Children's social care

A challenge we owed to every child

Cabinet Member for Children's Services Wayne Daley has been explaining the challenges the children’s social care services team faced in securing their 'Good' Ofsted rating.

"There is no doubt looking after children can be one of the most rewarding and challenging things to do.

As a parent myself I can testify to the ups and downs many of us experience as we raise our children.

But imagine being responsible not just for one, two or three children, but thousands of young people scattered across thousands of square miles with a huge range of issues and needs.

The figures can be daunting. With around 60,000 children in Northumberland we co-ordinate 853 child in need plans, 526 early help plans, 365 child protection plans and have 415 looked-after children.

And just under half of under-two’s in targeted areas are engaged with their local children’s centre, while around 5,000 need Special Educational Needs (SEN) support.

That’s the challenge our children’s social care services team faces on a daily basis, and it’s just one of the reasons I’m incredibly proud the service was declared as ‘good’ following our recent Ofsted inspection.

Of course what makes the Ofsted rating even more pleasing is that during our previous inspection in 2016, we were assessed as “requiring improvement” - a position no local authority or indeed any new administration wants to find itself in.

The issues we faced were nothing new  - a combination of high demand, high case loads and inconsistent practice to name but three.

But making improvements across every area of the business involves much more than just trying harder or tweaking things round the edges - we had to completely change our ways of working, our culture and introduce innovative practices across the board.

A number of these really are groundbreaking and have been instrumental in turning the service around. We set up an academy for newly qualified  social workers - which opened its doors in 2018 - to make the transition from academic study to the world of work. We nurture, support and develop them to become confident practitioners.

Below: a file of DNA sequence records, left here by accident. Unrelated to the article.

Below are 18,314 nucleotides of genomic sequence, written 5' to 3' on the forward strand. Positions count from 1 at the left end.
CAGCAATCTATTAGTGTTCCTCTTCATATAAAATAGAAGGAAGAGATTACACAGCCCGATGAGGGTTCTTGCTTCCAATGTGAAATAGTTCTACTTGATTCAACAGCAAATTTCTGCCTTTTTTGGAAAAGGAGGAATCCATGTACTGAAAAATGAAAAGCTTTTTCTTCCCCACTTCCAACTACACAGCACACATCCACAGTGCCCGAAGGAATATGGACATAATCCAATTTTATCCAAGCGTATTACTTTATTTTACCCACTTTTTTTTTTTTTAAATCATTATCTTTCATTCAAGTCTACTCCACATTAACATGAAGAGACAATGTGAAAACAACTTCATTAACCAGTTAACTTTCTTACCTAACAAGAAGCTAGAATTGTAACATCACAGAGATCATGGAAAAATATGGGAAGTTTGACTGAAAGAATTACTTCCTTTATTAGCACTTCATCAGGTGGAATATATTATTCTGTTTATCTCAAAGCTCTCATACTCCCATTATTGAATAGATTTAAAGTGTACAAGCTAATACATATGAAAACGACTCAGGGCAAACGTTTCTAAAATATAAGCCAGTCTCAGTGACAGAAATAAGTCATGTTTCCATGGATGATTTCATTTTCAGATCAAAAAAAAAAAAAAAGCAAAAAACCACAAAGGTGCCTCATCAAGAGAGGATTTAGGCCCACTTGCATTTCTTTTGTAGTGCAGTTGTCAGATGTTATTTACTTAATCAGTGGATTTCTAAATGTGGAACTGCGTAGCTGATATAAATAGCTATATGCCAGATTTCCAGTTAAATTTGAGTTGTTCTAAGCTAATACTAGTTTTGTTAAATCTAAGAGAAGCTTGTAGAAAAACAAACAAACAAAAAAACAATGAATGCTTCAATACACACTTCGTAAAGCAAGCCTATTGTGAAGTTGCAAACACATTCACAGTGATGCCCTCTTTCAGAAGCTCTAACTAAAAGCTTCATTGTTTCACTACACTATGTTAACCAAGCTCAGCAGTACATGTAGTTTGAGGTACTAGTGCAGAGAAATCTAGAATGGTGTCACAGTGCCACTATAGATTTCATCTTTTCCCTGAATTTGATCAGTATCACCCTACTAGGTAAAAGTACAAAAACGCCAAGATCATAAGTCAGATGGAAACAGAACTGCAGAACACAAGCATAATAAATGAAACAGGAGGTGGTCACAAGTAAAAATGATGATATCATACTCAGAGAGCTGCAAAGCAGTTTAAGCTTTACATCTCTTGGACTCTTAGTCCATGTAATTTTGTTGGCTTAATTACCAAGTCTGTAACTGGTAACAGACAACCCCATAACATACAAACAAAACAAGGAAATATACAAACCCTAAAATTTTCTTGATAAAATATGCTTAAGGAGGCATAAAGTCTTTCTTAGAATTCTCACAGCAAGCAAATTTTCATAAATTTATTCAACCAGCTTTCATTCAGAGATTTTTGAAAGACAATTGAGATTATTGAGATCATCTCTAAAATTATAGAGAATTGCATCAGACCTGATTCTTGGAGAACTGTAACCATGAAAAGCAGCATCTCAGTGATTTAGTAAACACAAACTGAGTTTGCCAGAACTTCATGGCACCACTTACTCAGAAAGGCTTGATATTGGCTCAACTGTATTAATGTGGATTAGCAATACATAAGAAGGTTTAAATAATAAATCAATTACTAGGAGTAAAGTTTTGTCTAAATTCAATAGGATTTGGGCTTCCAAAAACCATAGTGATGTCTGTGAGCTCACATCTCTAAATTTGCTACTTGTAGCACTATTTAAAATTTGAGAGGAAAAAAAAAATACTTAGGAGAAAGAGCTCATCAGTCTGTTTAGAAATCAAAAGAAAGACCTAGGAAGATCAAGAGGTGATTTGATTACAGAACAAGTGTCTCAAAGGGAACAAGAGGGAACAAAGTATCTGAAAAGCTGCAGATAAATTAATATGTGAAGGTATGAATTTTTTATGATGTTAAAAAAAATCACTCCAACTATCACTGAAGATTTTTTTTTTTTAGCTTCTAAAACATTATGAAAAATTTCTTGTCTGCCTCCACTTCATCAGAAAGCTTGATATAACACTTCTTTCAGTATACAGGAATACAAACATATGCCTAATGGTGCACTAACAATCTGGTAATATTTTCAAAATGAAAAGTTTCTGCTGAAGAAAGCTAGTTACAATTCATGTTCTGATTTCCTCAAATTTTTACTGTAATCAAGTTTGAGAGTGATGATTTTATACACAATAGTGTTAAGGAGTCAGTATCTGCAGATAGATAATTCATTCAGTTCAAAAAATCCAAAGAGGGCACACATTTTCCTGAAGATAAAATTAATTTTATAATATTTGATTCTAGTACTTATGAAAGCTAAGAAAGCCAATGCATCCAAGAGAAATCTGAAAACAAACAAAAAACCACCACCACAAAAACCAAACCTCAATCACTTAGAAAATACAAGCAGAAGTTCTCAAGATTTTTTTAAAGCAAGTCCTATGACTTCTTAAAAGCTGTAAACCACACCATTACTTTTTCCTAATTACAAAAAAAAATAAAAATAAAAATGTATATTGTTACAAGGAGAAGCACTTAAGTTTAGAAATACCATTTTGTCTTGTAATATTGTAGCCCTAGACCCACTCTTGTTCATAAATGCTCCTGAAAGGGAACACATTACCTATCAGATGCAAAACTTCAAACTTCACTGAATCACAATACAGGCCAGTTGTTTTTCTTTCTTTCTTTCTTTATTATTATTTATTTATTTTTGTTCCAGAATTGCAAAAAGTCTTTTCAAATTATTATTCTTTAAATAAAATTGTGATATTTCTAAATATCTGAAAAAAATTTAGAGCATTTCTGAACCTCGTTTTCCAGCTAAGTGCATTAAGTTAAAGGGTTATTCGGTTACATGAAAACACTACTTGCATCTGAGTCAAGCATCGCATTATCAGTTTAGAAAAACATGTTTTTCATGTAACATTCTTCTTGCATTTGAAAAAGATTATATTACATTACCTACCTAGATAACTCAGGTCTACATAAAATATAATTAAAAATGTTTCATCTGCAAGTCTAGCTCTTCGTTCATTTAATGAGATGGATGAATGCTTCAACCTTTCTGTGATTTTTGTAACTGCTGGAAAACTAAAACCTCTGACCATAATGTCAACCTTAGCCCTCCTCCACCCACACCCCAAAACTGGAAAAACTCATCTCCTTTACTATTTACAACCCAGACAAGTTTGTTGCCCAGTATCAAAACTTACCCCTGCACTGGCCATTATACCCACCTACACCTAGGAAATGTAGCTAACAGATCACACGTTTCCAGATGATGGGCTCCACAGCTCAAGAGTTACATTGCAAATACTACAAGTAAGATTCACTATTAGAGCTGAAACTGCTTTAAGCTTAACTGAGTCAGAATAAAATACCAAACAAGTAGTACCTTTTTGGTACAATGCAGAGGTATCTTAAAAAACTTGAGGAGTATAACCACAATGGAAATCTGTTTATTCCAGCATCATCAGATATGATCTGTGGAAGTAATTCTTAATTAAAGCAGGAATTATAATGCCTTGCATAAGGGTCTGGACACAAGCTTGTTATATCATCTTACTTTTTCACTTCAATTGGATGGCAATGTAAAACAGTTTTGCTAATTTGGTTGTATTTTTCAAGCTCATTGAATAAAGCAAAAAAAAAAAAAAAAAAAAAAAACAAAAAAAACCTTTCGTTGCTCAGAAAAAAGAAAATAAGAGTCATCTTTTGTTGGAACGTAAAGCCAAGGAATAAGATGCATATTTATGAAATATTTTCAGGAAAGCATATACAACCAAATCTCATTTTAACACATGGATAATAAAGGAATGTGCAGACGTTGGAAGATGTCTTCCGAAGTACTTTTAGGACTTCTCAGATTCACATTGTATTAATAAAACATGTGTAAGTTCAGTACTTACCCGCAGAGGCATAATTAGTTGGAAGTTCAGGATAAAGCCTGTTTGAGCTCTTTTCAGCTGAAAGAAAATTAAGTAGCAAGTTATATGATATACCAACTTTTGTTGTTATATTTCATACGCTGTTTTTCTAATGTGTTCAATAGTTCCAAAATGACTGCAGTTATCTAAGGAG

There’s no doubt becoming a children’s social worker is hugely rewarding but also extremely challenging, and we owe it to our teams to ensure they get the best start and support in their careers to be the best and most effective social workers that they can.

Based in Blyth, so far 22 have graduated with bright futures ahead of them.

We also introduced an innovative ‘front door’ model - similar to a triage service in hospital - through which all referrals come and each child’s needs identified promptly.

Where safeguarding concerns are identified  these are passed to the MASH - a Multi-Agency Safeguarding Hub for Northumberland - where the council and partners from the police, health, education  and other services  share information promptly to support effective timely and coordinated responses where children may be at risk.

We were very pleased at Ofsted’s comments that “partner agencies work well together at the front door and this means that thresholds are applied appropriately, the right decisions are made, and next steps are well considered.”

This is exactly what should be happening - no-one, whether it’s a parent or a partner organisation, should be bounced from one person to another when they’re seeking help for a child. It’s just too important.

Another area we’ve really significantly developed is the Northumberland Adolescent Service. We’ve integrated a range of youth services to provide effective and coordinated support to our looked after children who are aged over 14 and those who are old enough to leave care.

As well as the service innovations, one of the most pleasing inspection findings for me was our staff’s focus on and effective engagement with children and young people - I’d say pretty fundamental to our work!.

To quote Ofsted: “Managers and social workers have been successful in ensuring children’s voices can be clearly heard. Social workers see children regularly...and use a range of direct work tools to build trusting relationships with children and their families. This supports social workers to understand the child’s wishes and feelings and how their circumstances impact on their daily life”.

All of this is just a snapshot of the hard work every single member of the team has put in since 2016 - from the executive director down.

So without wanting to bore readers with management speak, we really are a different authority to four years ago. There’s been strong political and financial backing, continuous improvement with regular scrutiny and a real culture shift within the council.

And while we’re understandably delighted with our current Ofsted rating, we know we can always do better and we’re determined to keep up the pace of improvement.

We owe this commitment to every single child in Northumberland."
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